Let me start out by saying that I'm currently 56 years old and everything I know about video game consoles can fit on a fingernail clipping. A couple of years ago, my companion bought me a PS2, because she had recalled my mentioning in passing (after seeing advertisements for some pretty interesting sci-fi-themed games) that I was curious about what's going on in that medium. The game technology seemed to have progressed light years since I last paid attention, sometime in the late 80s, early 90s, which went something like this: you start out with some objective, and then the game play steadily quickens until you eventually lose against the computer. It was very dull. After she bought me the PS2, the only game I bought was Grand Tourismo 4 (she had given me with the console itself Superman Returns, but I didn't like it), with which I relaxed by racing the realistically rendered cars around some impressively detailed tracks, but never getting into the more sophisticated levels of the game. Then about four months ago, my son lent me Resident Evil 4. Of course, you gamers know this was a benchmark in game development, and can understand why I became completely immersed in it. It was truly a creepy experience. You weren't just WATCHING a horror movie; you were IN it. Here I was, at my age, suddenly finding myself lost for literally hours a day -- one weekend, twenty hours straight; my body ached -- then thinking about the game when I wasn't playing it, looking forward to the moment I could resume the story. After I beat it, I went through it three more times. Then I bought God of War II, quite by accident (I selected it for the price, a mere $20), unaware that this, too, was a hit game, and another benchmark. The graphics were so good, so stunning, so grand and sweeping, I played it six times. Again, hours seemed like minutes; I'd simply lose time. I was now addicted, and taking into account how good a PS2 was, I figured that the PS3 -- with its Blu-ray technology -- had to be out-of-this-world incredible. Four weeks ago, I bought this PS3 slim, and it has given me enjoyment that made it worth every penny, and then some.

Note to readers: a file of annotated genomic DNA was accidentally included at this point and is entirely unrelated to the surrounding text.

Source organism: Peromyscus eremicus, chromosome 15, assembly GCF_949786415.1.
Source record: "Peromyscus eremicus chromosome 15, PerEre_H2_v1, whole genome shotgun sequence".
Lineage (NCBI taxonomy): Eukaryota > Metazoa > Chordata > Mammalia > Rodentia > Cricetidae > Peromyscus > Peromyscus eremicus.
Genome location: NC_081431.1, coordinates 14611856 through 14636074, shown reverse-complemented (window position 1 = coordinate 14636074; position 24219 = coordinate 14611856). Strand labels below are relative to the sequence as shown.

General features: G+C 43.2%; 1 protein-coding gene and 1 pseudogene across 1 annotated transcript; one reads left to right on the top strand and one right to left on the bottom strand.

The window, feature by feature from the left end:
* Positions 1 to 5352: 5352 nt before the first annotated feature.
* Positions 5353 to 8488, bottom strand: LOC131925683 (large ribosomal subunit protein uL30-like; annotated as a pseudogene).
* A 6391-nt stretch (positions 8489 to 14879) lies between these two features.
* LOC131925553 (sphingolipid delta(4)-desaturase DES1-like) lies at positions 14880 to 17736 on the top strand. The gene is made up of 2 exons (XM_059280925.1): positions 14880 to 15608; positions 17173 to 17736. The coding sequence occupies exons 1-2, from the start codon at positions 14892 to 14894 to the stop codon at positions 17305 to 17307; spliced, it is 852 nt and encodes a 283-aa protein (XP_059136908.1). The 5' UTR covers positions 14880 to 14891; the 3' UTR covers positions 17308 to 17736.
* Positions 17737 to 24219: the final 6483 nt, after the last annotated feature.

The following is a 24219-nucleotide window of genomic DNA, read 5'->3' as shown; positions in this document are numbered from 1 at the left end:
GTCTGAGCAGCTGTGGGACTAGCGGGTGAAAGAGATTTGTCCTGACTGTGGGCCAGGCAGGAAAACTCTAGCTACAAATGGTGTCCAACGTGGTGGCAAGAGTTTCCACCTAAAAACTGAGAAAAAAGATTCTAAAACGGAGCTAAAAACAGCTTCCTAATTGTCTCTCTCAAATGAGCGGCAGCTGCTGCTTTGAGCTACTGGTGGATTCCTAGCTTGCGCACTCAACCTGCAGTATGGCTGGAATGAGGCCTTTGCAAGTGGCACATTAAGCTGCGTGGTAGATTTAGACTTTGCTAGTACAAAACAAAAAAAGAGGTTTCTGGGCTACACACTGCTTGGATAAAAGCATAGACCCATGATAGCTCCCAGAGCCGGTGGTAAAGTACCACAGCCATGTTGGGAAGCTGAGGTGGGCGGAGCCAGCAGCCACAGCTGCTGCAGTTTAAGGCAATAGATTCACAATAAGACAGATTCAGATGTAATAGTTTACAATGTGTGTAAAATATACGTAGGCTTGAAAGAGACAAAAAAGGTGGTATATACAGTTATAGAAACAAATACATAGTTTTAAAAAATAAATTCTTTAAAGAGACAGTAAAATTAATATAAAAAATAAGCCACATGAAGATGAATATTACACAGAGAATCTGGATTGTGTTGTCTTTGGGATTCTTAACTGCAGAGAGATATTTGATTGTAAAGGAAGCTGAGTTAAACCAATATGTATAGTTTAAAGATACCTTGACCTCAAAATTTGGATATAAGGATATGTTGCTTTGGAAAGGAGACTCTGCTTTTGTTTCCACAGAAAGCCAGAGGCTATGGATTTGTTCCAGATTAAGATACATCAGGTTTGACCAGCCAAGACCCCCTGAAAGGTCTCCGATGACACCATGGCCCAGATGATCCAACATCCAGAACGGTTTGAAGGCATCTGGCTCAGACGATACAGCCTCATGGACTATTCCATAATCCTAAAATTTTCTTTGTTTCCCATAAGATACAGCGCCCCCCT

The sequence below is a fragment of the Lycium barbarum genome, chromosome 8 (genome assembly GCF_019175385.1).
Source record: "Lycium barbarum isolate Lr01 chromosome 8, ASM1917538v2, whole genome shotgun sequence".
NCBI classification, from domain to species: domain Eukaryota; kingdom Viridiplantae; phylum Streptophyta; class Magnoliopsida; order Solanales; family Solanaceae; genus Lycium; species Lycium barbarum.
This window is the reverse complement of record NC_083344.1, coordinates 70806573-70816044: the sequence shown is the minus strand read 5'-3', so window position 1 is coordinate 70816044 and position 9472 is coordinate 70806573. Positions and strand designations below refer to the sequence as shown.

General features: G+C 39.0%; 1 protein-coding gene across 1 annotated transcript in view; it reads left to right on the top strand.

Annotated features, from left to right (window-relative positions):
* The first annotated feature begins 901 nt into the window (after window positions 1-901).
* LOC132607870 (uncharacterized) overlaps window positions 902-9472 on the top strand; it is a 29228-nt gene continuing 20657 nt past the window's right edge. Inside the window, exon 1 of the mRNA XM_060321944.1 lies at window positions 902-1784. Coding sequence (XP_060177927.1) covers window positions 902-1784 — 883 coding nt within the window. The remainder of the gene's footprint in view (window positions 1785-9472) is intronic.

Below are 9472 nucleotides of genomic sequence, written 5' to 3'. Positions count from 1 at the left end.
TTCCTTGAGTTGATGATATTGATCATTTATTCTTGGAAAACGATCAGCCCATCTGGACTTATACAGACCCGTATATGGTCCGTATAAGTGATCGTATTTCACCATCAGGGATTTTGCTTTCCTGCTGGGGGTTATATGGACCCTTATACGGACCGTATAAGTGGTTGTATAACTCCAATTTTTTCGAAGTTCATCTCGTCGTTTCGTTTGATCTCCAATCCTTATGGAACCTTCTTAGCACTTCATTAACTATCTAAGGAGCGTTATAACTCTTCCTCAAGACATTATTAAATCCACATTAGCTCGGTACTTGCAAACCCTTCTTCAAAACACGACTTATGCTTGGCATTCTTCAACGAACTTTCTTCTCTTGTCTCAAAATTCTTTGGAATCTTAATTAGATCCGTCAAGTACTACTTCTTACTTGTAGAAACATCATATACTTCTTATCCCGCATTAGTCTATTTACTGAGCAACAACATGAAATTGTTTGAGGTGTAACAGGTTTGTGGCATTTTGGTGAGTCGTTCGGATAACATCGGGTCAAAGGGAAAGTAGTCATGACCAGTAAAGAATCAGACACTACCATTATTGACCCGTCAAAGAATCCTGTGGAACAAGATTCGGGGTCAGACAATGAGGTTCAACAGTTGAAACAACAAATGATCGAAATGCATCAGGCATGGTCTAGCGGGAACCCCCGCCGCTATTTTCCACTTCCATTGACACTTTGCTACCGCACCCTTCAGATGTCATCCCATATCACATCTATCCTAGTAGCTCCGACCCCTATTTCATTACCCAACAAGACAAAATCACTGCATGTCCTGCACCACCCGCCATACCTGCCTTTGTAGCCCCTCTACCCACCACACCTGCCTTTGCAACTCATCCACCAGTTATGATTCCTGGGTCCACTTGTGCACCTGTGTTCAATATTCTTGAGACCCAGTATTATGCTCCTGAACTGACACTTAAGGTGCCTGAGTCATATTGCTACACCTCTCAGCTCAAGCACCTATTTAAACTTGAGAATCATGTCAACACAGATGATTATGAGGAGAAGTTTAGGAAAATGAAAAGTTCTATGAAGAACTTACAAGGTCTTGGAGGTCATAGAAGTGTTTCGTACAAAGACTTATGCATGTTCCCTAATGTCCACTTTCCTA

I can't speak to the technical specifications of the PS3, or how it compares to other consoles. I'm writing instead to other middle-aged customers who might have stumbled on this page, perhaps shopping for some young relative -- son or daughter; niece or nephew; or grandchild -- to suggest that you should consider buying one of these babies for yourself. This is one powerful piece of entertainment technology. Not only does it exceed my expectations as a game console, it's also a BD player, and using the WiFi connection, it permits access to the PlayStation Store, for free demos and exclusive content; plus BD live material, and downloading movies and TV episodes; and you can import your CDs to the PS3's hard drive, to create playlists or just randomize the tracks for playback. It's become a virtual media center for me.
And the game play? Oh, man. The PS3 advances even further the features that make gaming so addictive. To those of you who snuff that it's a juvenile waste of time, I suggest you ask yourself, is it any different from watching sitcoms or reality TV? A video game requires you to REACT, to THINK, to ANALYZE. That is NOT overstating the stimulative benefits. While they are in fact merely games, game-play itself is a complete immersion in an experience, while requiring good hand-eye coordination and some mental agility. All the games I've played so far included puzzles as part of the story, and it's a very satisfying feeling when you finally solve a particularly challenging one.
If the middle-aged shopper I'm imagining I'm writing to is inclined to wonder if all that tapping on those buttons in specific patterns is difficult to learn, this is my honest answer: At first, yes, it is. But eventually your fingers learn what button is where, and it becomes second nature, like typing. To those even older, it's recommended by doctors that as you age, you need new stimuli to keep your acuity. You won't find a more fun way to do so than this. Ignore your previous misconception that video games are for teenagers. An article in USA TODAY from 2004 stated that ". . . the average age of game players was 29 and the average age of buyers was 36, with men making up 59% of the playing audience." So you can add about five years to those figures, making the average age of video game BUYERS about 40. I have spent untold hours on my PS3, and connected to my 47" HDTV, it's the ultimate entertainment. The graphics are sharp and clear, movement of characters is realistic, making it even easier to get totally engaged in the environments. I just finished Batman: Arkham Asylum
, a great game with easily mastered moves, some tough puzzles, and a very dark, decayed ambiance.
True gamers who are reading this are probably chuckling right now, because this is all pretty much a no-duh to them. Well, let me offer a hardy THANK YOU for supporting the industry with enough of your dollars to permit it to advance as an entertainment medium in such awesome bounds. This is the next step toward the future of the ultimate video game experience. Oh, what will the technology deliver? A virtual reality, perhaps?